It’s time to make the scary switch from hibernating with my laptop to getting out into the world and selling my novel, Unlawful Things.
I’ve spent years muttering ‘Um, well, it’s sort of a thriller,’ whenever anyone asks. Now it’s time to be out and proud about it, to make it sound like something you’d want to read. My first real foray into the world of publishing will be at Winchester Writers Festival in three weeks’ time. I’ve booked four one-to-one sessions with agents and publishers – terrifying and exciting in equal measure.
The first task was to craft a submission letter and synopsis. I’d already researched the agents and publishers I will be meeting, so I tried hard to personalise the letters. I read some of the authors they represented, and thought about how my novel might fit into the types of books they published.
The synopsis was a struggle. There’s loads of advice online and elsewhere about how to do this, so you’d think it would be easy. But the advice is so contradictory. Some tell you to include the whole plot outline; some say a general idea of the themes is sufficient. Some say it should be 500 words or less; others ask for 3 pages. And how do you reduce 100,000 words to a page or two anyway?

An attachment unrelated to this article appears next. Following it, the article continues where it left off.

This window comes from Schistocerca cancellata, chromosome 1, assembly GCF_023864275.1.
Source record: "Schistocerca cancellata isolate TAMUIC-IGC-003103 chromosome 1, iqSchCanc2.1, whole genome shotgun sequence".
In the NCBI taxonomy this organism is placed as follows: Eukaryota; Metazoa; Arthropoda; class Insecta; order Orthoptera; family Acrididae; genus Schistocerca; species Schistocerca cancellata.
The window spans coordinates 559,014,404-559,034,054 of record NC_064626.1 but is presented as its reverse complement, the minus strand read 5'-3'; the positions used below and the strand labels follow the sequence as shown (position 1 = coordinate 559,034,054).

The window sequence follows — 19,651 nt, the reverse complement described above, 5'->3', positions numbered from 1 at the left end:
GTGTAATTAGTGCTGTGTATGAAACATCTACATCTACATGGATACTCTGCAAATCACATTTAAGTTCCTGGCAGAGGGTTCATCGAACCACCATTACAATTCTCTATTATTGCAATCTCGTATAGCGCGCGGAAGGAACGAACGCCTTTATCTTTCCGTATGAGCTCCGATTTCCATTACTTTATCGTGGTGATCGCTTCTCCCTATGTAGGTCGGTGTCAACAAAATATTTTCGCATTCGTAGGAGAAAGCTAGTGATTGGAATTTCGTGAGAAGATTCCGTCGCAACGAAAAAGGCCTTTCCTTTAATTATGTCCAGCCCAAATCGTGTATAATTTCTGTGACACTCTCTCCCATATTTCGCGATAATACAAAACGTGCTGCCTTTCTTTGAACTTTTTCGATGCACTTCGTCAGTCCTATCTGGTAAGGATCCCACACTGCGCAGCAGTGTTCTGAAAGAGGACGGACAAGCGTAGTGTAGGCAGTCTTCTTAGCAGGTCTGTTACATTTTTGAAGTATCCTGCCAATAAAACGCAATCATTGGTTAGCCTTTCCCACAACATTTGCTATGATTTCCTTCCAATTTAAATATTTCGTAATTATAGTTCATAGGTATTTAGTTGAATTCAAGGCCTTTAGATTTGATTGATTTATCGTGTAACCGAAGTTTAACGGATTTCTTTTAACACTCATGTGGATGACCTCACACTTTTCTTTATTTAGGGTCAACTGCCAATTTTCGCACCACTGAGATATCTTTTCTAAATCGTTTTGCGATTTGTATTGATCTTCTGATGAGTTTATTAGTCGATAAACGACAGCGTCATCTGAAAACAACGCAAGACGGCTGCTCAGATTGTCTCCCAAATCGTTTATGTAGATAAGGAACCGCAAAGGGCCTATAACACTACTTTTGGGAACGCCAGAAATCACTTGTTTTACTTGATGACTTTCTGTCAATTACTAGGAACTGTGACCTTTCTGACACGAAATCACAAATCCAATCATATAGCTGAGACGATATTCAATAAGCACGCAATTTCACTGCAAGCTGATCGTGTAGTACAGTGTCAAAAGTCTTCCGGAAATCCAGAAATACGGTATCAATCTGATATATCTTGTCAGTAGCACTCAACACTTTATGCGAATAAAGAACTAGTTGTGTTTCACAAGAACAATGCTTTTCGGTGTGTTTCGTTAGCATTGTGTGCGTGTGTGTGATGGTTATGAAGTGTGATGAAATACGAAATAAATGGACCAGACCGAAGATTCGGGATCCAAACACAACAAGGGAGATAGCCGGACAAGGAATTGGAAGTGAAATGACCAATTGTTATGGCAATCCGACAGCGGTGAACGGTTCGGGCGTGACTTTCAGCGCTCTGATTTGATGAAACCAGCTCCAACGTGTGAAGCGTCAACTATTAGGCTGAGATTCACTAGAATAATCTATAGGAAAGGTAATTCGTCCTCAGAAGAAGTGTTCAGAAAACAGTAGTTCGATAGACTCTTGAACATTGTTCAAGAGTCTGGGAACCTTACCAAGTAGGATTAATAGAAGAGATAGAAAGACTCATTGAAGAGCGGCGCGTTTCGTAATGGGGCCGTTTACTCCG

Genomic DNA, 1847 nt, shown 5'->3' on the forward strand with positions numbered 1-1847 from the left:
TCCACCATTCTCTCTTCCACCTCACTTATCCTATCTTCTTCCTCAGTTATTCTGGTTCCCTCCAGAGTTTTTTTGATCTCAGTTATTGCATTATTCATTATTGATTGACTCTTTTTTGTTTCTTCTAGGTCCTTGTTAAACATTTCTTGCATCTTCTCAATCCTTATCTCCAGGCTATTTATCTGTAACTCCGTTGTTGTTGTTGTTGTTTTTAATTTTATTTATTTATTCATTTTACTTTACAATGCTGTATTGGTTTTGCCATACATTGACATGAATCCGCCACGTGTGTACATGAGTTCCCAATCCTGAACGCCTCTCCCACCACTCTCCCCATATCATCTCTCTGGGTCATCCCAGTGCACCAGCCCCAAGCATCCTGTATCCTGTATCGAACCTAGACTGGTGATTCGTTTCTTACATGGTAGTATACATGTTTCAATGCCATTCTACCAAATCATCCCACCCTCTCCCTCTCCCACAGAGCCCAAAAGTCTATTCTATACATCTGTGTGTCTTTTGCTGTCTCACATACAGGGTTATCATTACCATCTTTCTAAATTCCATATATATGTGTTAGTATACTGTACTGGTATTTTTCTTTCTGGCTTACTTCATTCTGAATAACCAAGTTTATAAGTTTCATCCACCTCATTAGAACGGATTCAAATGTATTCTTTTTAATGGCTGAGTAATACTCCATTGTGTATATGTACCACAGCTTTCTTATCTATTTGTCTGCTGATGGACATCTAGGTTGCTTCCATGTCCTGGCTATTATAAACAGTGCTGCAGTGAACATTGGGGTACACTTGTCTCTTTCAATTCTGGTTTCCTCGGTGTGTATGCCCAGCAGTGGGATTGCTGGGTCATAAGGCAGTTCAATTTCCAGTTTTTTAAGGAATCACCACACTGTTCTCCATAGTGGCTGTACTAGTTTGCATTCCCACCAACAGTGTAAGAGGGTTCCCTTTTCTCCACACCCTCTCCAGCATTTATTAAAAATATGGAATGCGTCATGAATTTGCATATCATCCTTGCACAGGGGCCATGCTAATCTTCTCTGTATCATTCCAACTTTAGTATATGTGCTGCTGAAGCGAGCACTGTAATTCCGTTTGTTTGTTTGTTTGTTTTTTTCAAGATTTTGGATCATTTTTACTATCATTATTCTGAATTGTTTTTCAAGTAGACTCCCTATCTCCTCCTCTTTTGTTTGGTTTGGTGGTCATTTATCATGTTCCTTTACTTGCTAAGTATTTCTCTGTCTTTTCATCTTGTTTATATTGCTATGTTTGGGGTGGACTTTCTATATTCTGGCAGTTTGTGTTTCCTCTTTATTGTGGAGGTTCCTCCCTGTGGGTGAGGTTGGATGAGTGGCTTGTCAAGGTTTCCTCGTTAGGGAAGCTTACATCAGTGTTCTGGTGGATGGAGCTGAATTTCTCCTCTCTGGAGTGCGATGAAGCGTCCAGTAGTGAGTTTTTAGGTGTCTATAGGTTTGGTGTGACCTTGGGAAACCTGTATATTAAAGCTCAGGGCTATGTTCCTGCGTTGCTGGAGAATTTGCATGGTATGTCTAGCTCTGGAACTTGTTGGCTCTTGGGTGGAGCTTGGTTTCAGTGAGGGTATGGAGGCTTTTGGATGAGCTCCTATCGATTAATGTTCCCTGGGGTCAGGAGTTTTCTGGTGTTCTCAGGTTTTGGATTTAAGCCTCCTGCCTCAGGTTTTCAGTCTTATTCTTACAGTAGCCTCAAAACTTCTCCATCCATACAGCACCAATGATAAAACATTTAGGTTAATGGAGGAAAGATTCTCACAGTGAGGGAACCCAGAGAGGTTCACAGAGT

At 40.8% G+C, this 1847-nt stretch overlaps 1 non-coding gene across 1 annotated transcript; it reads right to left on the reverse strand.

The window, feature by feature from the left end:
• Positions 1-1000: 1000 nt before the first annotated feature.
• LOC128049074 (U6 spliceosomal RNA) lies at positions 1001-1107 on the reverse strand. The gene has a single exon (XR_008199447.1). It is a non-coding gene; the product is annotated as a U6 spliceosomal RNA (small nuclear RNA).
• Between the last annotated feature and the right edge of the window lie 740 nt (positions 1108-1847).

Eventually I thought I was happy with it, but sent it to a wise (and published!) friend for advice. Her words? ‘Stop telling, start selling’. She urged me to up the ante, explain why people should care about my heroine’s quest, stop being polite in my synopsis and use the visceral emotion of the actual book. She was right, of course, and I re-wrote. It sounded much more exciting. Now those words will be on the desks of four people who might – just might! – think it’s right for them. I’ll let you know how I get on.